Not much appears to be known about the history of Monasterboice House, now a ruinous building. At its core looks to be a typical late-mediaeval tower house, which as was so often the case has been subject to various structural alterations but is still clearly distinct rising on the northern section of the site. To the south is what appears to be a late 18th/early 19th century residence, of two storeys over basement, three bays with the centre one in the form of a substantial bow. The ground floor of this has glazed doors that once opened onto the terraced gardens and is flanked by Wyatt windows typical of the period. The house’s principal entrance lies on the west side, and was formerly approached by a long avenue. Perhaps to harmonise with the old tower house, this section was gothicised in the Tudoresque manner with arched windows and a large porte-cochere in front of a castellated porch. The back of the house opens to two large yards beyond which was the walled garden. It looks as though the building was developed in three sections, first the tower house, then the villa and finally a Tudor-Gothic expansion. In Samuel Lewis’s Topographical Dictionary of Ireland, he writes of Monasterboice House that ‘a spacious mansion is now being erected by the proprietor.’ Lewis’ work came out in 1837, just as compensation was being paid to former plantation owners, such as William Drummond Delap/Dunlop. A suspicion forms that the money he then received was used to improve his country residence. Future generations did not enjoy it for long: his son and heir Robert Foster Dunlop married a cousin, the Hon Anna Skeffington but the couple had no son and their daughters do not seem to have occupied the place. At the start of the last century, the estate built up by William Drummond Delap was divided up and while the Louth Archaeological and History Society Journal reported in 1945 that the house was ‘in a fair state of preservation’ that is certainly no longer the case.

7 comments on “Dirty Money

  1. Gareth McMahon says:

    Interesting. It looks like it was simply locked up and abandoned,from the photos it doesn’t appear to have been stripped out. The Buildings of Ireland website has very little info on it either.

  2. Martin Grennan says:

    It’s owned by the Darling Family

  3. cuffesboro says:

    I had tea there with Harold Darling in the late 1970s. At that stage he was very elderly and had moved into the drawing room, which had a gas cooker, a sink, and two beds, one for his helper who had previously been his farm manager. Beyond the drawing room general dereliction had already set in. The 1860s Mrs Dunlop was a daughter of the Skeffingtons from Antrim Castle, another lost house, and their daughter married the Arctic explorer Leopold McClintock.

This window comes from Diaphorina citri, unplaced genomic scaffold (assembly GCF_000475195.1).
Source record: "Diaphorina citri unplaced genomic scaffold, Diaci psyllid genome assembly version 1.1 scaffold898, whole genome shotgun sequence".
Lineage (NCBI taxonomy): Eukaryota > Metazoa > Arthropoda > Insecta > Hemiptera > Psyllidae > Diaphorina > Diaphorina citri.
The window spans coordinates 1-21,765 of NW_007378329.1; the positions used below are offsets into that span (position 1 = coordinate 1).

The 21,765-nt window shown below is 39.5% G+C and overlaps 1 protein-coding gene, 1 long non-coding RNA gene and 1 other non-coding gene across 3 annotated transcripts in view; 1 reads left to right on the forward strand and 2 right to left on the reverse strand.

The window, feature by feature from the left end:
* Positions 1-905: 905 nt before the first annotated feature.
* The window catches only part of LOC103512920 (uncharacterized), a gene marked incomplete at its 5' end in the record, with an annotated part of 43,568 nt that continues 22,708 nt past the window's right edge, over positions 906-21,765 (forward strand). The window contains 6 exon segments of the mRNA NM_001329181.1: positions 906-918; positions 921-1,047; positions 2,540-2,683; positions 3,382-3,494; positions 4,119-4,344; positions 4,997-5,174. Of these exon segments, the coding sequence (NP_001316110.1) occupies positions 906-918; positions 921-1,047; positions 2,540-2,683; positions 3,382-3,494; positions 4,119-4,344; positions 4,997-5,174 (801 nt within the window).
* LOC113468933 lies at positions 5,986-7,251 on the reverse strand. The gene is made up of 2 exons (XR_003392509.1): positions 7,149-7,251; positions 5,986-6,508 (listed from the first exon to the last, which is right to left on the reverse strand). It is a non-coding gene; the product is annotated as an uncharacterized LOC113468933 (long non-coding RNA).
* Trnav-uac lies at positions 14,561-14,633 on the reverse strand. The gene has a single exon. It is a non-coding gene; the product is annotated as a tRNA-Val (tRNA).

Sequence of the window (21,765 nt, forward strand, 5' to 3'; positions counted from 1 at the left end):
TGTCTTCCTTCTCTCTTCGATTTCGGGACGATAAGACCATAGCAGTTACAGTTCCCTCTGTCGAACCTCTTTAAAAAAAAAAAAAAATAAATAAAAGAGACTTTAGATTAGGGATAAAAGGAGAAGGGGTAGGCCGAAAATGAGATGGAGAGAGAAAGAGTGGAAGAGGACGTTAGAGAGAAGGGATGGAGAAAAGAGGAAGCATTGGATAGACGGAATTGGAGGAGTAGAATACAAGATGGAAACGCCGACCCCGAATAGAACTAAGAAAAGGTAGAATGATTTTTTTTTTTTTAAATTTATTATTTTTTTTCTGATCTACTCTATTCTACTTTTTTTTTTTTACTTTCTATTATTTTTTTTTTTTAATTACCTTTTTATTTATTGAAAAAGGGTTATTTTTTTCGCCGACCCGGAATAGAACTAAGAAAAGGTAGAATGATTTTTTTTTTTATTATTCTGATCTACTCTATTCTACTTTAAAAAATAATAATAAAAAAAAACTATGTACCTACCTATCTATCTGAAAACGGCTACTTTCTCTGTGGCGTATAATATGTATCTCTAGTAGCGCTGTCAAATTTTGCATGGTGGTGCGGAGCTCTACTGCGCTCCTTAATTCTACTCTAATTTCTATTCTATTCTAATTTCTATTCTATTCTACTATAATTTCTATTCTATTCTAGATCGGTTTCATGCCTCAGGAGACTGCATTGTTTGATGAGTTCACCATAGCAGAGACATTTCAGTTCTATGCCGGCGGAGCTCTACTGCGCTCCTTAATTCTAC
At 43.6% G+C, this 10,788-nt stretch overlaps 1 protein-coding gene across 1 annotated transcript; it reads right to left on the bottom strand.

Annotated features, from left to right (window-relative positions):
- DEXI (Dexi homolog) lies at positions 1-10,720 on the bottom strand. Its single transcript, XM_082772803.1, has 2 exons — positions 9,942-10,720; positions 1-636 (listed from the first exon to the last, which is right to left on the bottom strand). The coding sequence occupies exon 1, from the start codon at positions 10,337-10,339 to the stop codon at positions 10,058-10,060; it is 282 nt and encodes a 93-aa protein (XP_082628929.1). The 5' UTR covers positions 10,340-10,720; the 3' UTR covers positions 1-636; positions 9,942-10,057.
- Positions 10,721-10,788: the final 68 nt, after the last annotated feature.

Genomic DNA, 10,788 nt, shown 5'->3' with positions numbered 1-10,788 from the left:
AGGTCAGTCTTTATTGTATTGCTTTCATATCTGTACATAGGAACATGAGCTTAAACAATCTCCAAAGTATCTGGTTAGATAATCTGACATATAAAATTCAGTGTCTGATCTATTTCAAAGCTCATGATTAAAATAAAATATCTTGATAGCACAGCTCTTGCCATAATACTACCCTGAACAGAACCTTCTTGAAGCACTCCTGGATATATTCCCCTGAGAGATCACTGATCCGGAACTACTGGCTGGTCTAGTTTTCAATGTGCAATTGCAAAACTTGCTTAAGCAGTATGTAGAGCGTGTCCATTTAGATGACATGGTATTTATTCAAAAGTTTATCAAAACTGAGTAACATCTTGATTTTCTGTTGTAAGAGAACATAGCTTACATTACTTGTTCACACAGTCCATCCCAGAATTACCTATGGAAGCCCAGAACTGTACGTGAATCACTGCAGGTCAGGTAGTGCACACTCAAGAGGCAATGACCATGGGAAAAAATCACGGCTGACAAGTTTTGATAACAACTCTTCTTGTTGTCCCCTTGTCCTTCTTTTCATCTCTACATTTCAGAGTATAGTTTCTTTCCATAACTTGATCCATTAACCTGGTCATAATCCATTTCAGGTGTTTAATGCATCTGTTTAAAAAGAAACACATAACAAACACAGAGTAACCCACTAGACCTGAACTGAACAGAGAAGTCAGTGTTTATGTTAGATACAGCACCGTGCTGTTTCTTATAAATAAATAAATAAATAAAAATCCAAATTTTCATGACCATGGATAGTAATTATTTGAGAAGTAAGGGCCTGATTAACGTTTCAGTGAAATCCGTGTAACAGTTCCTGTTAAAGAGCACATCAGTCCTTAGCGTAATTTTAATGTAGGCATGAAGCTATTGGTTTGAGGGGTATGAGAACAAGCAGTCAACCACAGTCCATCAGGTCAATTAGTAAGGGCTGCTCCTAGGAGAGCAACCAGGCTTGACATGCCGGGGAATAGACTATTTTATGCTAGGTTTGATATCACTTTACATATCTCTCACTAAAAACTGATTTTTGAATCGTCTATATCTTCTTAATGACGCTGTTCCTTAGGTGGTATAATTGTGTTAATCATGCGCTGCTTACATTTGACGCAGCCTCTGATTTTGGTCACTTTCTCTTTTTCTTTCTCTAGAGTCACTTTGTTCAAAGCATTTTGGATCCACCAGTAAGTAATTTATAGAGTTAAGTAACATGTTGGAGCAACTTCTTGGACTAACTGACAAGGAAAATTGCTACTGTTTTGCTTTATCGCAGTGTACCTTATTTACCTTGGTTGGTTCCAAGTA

4. Martin Grennan says:

    Harold’s son Victor is supposablby now in a home. He is survived by his niece. This property has multiple gate houses which still exist as residence, major gates and numerous other hidden gems. An international business consortium is interested in working with the heritage society to breath life back into the estate and preserve Monasterboice House.

  5. James Canning says:

    Fascinating. On the subject of payment of compensation to slaveowners, we should remember that Abraham Lincoln proposed buying out the ownership interest in slaves in the US, saying it would be much less expensive than fighting a civil war.

  6. Hibernophile says:

    I can think of a number of Irish Estates that owe their continued survival to Caribbean & African interests. Today there are still a considerable number of Irish families who benefit financially from 18th century tea & coffee plantations. Thankfully the horrors of 17th & 18th century have been abolished, although the scars of plantation slavery & colonialism have never fully healed; ideas of white superiority have proved remarkably durable to the present day.

    The Irish Aesthete is correct in his assertion that relatively little is known publicly about the extent of Ireland’s association with a global slave trade, and I wish to thank him for pointing me to Ms Rodgers most instructive piece which enlightened me further on the subject.

    Although such a subject could make difficult reading, it would be interesting to learn more of the link between the plantation slaves and the Irish Country House. If I may be so bold to suggest, The Irish Aesthete would be very well placed to shine a light on this much overlooked aspect of the development of the ‘Big House’, and how such enterprises overseas manifested themselves in our built heritage.

  7. Congrats to The Irish Aesthete for the in-depth research! A very interesting and informative read.